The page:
Nicolas Cage gives as crazy a performance as he did in the first movie, even more so, given that he’s now a haunted man, trying to keep the demon within from getting out and wreaking havoc on the world, while at the same time, playing the crazyness of The Rider when he does come out – according to inteviews with Cage, during the first movie he didn’t portray The Rider, whereas in this movie he portrays both Johnny Blaze and The Rider. There’s a decent performance from Ciarán Hinds as Rourke/The Devil, but personally I loved the performance of Peter Fonda in the first movie, it’s a shame he didn’t return. Idris Elba’s accent throughout the movie, which it seems is supposed to be French (from what I could tell) is all over the place, why they didn’t just have him use his native English Accent is beyond me, it would have been less distracting, and would have perhaps allowed him to infuse his character with a bit more attittude. There’s also the matter of a slight continuity issue (since when was The Rider able to come out during the day?), but it’s hard to tell wether this may be intentional to show some evolution of the character. There’s even some attempt to develop the villain of the piece, Johnny Whitworth’s Ray Carrigan, when his character is made into a creature by The Devil to be able to take on The Rider. Brought back from the dead, and given the power of decay, Carrigan becomes Blackout.
As previously mentioned, the effects are great throughout, but for some younger viewers, even at a 12A there are some scenes that anyone under that age might find slightly distressing – in particular some sequences which show Blackout’s decay power being used to full effects on people, showing their bodies withering a decaying in seconds. These sequences most likely were allowed because it’s considered ‘comic book violence’ but in the cinema that I was in, there were some families which had taken along a few children, some of which were around the 9-10 year old mark, and they momentarily distressed by these sequences, so parents should take this into consideration if taking their kids to see this, that perhaps in this case 12A should remain a 12 at minimum.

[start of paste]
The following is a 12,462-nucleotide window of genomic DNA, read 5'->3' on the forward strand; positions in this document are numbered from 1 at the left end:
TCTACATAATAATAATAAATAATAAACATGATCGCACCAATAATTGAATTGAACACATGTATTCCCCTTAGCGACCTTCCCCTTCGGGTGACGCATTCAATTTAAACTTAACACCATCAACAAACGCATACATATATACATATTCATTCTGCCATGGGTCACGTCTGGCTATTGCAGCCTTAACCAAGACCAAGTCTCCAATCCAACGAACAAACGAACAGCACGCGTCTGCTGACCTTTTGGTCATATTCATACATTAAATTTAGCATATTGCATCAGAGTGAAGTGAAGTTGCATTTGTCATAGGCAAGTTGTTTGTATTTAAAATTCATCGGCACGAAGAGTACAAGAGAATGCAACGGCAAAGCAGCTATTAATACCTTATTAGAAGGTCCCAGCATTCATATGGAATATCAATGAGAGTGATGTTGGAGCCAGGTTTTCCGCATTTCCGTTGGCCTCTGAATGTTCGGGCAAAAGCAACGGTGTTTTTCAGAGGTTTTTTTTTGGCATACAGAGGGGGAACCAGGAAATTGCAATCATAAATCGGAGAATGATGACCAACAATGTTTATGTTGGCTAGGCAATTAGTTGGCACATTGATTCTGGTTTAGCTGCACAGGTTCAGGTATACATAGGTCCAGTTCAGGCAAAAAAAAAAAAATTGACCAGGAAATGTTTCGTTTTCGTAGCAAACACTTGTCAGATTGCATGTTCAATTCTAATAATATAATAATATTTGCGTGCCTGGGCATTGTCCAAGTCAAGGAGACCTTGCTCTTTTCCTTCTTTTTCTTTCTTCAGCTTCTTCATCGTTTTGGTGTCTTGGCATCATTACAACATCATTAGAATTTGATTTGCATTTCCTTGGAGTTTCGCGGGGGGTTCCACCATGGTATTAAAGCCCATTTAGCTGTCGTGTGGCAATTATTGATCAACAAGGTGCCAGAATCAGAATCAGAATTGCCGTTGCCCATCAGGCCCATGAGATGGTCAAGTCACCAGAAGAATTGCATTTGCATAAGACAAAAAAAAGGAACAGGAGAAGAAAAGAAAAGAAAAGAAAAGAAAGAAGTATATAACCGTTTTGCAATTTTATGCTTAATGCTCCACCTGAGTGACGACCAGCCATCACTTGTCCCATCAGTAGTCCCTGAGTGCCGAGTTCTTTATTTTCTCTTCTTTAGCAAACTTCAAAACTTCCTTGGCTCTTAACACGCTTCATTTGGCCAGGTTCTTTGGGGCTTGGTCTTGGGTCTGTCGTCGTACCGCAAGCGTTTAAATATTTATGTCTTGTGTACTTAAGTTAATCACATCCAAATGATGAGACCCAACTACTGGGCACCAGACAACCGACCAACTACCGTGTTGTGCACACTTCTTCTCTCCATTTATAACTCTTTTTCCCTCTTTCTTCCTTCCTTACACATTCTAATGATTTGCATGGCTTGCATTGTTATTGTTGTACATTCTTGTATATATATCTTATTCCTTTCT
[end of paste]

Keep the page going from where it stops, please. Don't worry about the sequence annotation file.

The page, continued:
One thing that this movie has over the original, if the use of 3D. As a supporter of 3D – if done right – I’m dissapointed, as the movie was filmed in 2D and converted during post production, but… as per my article regarding the retro-conversion of Star Wars: The Phantom Menace to 3D, there has been effort to frame the movie during filming to make the 3D work. There aren’t as many moments where the 3D is as fully realised as it could and should be, had it been filmed with the proper equipment, but there are some nice moments, in particular when The Rider dispatches enemies by vapourising them in flames, resulting in a cloud of embers, as well as some nice close up shots on The Rider’s skull, showing that it is truly transparent. A major draw back though of the mixing of 3D with the camera style of Neveldine & Taylor is that it doesn’t really work for a lot of the action/hand-held sequences, with the choppy camerawork meaning that some shots are distracting and hard to follow as your eyes struggle to keep up. 3D needs more composure to work, and this really should have been taken into account.
Overall, there is fun to be had with this movie, but as stated at the start of this, Spirit Of Vengeance is no better or worse than the original, only different, with the outcome being an indie styled version, and that’s a shame, as it could have been so much more. Some may find it to be more to their liking as a break for the typical Hollywood action blockbuster, while others may find it too indie in style for their liking. If it does well, it will most likely get a further follow up, if anything because Columbia wants to keep hold of a franchise that could still be profitable (to prevent the rights reverting back to Marvel who now has it’s own movie studios), or because Nicolas Cage, who clearly relishes playing the character, really pushes for another.
Posted on February 21, 2012, in Reviews and tagged action, Ciarán Hinds, comics, devil, ghost rider, hellfire, horror, Idris Elba, Johnny Whitworth, marvel, nicolas cage, review, sequel, spirit of vengeance, the rider, Violante Placido. Bookmark the permalink. Leave a comment.